Going Viral on Social Media: Not Always a Good Thing

Going Viral on Social Media: Not Always a Good Thing

This case presents the conundrum of an entrepreneur, Tahir Basra, who faced a major hurdle due to social media virality. Tahir set out to establish a brand for bespoke (tailored) casual wear, called DYOT – Do Your Own Thing. The brand would target young middle class urban female consumers, allowing them to either buy clothes immediately or to customise colours, prints, and cuts within a week’s time. Using social media as the primary marketing tool, Tahir’s team decided to launch the brand with a video of an impromptu flash mob of female models in one of the oldest markets of Lahore. While initial reactions were supportive, DYOT soon faced enormous backlash, and a critical article by the BBC sealed the ad's fate.

Tahir’s marketing team had decided to take on the persona of a modern Pakistani female; creative, empowered, vocal, and assertive. When the team’s first social media campaign failed to gain sufficient traction on Facebook, Tahir decided to focus on his target audience. The idea behind the concept was to show young Pakistani women defying social norms, shrugging off the male gaze, and asserting their freedom. The team believed that these women would become flag-bearers for the larger female community, who would in turn idolise their choice of apparel. Statistics showed that most social media users from Pakistan were women, and the team expected significant support for their efforts.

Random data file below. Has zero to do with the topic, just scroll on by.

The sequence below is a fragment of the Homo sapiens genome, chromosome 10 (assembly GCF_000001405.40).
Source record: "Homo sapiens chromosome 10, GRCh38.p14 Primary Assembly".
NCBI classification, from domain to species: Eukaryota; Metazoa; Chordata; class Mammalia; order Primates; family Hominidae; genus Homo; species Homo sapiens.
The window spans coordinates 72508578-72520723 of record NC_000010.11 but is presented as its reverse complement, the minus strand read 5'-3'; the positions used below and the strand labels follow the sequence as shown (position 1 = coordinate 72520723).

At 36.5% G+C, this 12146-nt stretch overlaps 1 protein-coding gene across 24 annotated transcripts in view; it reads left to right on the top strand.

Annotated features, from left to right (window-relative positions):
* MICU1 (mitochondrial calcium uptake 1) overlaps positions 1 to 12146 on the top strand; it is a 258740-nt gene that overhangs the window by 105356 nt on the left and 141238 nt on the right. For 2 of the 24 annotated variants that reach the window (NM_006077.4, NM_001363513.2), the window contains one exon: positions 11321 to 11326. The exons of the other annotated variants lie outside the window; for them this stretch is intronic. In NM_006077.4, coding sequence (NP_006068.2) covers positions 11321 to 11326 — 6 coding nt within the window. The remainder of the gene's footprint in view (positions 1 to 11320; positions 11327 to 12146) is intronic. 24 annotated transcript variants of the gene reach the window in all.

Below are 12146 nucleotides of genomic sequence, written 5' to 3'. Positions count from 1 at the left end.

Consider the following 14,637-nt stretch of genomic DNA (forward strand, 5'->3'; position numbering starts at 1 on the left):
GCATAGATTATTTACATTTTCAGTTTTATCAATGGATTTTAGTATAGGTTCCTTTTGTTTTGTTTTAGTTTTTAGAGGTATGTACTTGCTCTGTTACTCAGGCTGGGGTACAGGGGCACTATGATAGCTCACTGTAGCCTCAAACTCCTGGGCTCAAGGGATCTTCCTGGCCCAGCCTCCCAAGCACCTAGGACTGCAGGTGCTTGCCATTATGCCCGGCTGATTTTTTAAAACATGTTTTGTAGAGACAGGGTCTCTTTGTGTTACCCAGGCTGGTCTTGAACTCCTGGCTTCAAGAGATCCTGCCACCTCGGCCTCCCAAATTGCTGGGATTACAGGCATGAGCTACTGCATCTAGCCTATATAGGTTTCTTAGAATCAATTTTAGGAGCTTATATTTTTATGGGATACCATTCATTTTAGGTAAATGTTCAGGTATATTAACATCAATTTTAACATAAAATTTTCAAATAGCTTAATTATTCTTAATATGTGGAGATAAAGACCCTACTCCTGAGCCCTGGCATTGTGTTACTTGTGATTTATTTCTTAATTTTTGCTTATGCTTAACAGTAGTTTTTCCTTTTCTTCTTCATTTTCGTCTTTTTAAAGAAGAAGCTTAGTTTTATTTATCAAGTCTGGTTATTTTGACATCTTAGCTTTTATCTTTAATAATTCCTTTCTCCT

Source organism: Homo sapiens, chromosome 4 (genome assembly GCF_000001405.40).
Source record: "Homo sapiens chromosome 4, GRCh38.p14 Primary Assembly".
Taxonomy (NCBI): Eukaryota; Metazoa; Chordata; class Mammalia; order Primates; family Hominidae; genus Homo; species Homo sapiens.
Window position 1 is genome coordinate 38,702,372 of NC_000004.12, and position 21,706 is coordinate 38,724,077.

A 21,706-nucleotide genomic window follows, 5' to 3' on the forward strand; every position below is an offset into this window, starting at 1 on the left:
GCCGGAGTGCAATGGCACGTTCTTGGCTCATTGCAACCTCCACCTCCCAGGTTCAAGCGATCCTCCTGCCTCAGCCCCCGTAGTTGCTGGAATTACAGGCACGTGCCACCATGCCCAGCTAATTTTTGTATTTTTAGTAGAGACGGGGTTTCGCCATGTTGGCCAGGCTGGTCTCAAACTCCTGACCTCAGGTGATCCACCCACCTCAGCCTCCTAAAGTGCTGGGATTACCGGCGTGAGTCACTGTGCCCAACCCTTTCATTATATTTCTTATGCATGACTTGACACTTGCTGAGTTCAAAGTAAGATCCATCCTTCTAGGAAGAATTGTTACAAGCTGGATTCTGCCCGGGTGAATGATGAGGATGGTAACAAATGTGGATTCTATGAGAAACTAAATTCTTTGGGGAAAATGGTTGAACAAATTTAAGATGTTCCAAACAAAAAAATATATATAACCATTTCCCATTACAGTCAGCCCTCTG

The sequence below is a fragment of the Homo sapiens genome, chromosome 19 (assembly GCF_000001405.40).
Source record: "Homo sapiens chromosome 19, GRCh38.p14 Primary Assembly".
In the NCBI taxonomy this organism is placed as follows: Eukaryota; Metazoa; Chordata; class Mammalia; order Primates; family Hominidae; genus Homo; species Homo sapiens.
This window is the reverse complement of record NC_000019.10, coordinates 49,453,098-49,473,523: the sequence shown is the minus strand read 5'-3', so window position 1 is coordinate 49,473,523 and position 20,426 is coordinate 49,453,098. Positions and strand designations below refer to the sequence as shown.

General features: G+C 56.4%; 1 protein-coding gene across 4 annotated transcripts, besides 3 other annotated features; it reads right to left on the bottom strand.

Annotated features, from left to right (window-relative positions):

The DYOT ad was initially welcomed with positive reactions; within half an hour, however, scathingly negative comments started pouring in. By the third day the video, which had been estimated to reach a few thousand, had been viewed over 100,000 times, with negative reactions turning to anger at DYOT. Women chided DYOT for taking commercial advantage of women’s rights; tabloid media picked up the criticism, and discussions on the ad soon started on major TV channels.

Tahir now had to choose the next steps very carefully: he could either distance himself from the strategy by deleting the video from his page and apologising, or he could integrate the brand with the women’s rights cause by announcing charity proceeds to relevant NGOs or other Corporate Social Responsibility (CSR) tactics. A third option was to simply wait for the next big social media phenomenon to take over.

Zain-ul-Abdin, K. (2018). DYOT: Do Your Own Thing – Risks of Engineering Virality. HBS No. LCA030-PDF-ENG. Boston, MA: Harvard Business Publishing.

About the Author:
Khawaja Zain-ul-Abdin is Assistant Professor at the SDSB, LUMS. He teaches courses in marketing, media, and communication technology. He is the Programme Director for the executive programme on Marketing Innovations at the Rausing Executive Development Centre, LUMS. His research interests include social media marketing, modern communication technologies in marketing, visual cognition in digital advertising, strategic media management, and health marketing. His work has been published in the Journal of Science Communication.

Email: zain.khawaja@lums.edu.pk